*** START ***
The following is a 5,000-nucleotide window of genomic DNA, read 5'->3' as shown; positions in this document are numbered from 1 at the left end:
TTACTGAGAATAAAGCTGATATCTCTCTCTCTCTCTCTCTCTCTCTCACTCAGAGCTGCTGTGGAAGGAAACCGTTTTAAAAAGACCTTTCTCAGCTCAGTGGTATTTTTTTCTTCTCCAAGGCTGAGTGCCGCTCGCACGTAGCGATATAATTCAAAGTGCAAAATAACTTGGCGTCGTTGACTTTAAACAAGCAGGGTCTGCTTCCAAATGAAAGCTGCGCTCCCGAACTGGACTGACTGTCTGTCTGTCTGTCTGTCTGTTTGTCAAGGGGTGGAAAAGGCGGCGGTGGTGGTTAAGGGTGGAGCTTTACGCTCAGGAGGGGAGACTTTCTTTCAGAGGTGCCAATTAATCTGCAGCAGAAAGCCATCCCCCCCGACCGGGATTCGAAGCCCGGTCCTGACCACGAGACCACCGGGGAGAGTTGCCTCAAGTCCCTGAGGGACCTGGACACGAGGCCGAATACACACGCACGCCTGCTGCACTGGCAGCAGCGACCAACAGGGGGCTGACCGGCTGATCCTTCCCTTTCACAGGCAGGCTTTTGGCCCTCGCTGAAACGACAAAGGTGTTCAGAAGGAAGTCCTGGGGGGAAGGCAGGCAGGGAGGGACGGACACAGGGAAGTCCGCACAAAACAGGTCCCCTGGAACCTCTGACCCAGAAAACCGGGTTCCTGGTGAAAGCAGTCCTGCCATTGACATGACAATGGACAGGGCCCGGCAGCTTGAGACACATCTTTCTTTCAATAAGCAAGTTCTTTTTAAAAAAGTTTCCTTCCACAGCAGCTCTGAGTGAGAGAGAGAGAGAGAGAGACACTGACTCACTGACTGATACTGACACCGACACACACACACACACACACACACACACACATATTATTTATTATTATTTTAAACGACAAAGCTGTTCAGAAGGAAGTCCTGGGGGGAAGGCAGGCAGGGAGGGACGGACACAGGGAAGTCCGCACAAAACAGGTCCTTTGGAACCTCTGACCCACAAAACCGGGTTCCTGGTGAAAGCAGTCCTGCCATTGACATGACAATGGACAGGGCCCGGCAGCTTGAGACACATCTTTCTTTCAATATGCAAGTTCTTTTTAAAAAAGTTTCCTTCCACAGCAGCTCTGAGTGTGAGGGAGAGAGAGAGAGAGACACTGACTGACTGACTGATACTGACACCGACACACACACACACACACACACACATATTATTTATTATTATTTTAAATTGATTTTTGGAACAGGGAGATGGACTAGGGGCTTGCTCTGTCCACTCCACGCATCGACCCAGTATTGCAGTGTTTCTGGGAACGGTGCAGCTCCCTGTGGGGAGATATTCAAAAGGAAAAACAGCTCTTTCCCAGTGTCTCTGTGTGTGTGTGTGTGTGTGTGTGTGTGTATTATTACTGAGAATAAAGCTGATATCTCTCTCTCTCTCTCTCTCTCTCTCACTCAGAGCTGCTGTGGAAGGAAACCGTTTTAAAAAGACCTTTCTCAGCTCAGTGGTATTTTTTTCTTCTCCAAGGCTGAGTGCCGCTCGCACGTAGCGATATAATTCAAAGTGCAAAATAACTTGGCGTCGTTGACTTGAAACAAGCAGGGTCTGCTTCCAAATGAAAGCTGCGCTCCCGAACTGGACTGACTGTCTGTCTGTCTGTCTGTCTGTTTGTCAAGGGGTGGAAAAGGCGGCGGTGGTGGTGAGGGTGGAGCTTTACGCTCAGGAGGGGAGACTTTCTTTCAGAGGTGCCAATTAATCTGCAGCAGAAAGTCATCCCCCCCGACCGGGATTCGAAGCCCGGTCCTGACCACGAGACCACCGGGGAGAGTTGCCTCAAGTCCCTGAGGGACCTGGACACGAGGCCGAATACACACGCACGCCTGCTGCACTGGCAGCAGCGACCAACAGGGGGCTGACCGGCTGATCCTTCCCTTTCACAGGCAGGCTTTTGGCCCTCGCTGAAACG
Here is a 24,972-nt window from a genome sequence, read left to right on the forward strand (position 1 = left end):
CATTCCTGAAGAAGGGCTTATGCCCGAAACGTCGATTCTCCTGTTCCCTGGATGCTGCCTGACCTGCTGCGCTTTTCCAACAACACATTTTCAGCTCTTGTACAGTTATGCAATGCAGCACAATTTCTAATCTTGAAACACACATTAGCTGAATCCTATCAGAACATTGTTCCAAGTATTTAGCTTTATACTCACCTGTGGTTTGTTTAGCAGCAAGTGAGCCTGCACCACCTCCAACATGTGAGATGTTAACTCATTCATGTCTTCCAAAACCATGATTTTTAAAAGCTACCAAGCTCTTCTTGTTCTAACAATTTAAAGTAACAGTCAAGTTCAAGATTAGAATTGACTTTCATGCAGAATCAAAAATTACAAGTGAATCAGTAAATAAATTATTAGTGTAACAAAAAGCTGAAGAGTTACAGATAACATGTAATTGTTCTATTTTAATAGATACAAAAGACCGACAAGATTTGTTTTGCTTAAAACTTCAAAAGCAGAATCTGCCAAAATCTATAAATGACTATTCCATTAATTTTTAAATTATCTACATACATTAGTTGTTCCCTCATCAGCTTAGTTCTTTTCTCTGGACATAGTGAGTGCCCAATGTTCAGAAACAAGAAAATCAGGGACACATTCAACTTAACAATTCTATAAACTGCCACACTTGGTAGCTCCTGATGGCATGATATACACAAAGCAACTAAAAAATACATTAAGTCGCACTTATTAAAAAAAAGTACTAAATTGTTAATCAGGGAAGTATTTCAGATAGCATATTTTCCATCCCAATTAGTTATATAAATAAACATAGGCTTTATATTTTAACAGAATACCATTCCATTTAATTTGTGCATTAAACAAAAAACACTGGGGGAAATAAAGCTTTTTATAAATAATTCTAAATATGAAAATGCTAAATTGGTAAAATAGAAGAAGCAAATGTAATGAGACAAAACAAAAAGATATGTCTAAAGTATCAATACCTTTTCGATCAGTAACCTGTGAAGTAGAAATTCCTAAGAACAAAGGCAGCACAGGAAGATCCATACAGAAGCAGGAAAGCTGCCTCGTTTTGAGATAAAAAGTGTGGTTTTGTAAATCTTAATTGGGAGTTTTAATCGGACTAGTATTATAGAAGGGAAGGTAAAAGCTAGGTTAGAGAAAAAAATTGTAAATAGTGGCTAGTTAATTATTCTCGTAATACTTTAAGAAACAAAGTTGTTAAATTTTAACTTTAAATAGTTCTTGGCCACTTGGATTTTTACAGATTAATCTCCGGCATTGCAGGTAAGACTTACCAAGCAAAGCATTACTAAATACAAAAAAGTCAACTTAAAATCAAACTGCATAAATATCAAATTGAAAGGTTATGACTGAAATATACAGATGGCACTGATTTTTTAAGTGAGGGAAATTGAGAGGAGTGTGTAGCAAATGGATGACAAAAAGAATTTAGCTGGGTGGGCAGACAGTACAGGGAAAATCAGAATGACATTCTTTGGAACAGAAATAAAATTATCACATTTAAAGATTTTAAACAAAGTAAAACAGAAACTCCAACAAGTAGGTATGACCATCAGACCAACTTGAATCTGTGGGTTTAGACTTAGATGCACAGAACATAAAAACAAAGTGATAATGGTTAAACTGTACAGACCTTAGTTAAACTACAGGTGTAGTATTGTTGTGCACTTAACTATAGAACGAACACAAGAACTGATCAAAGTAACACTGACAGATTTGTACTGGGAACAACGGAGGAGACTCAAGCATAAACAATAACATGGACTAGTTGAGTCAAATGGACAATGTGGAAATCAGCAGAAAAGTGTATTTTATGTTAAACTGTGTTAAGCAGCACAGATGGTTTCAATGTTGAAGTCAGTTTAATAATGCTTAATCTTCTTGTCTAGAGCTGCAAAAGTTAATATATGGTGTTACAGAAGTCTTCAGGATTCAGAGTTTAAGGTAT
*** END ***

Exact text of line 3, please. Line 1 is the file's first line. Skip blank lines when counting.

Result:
Here is a 24,972-nt window from a genome sequence, read left to right on the forward strand (position 1 = left end):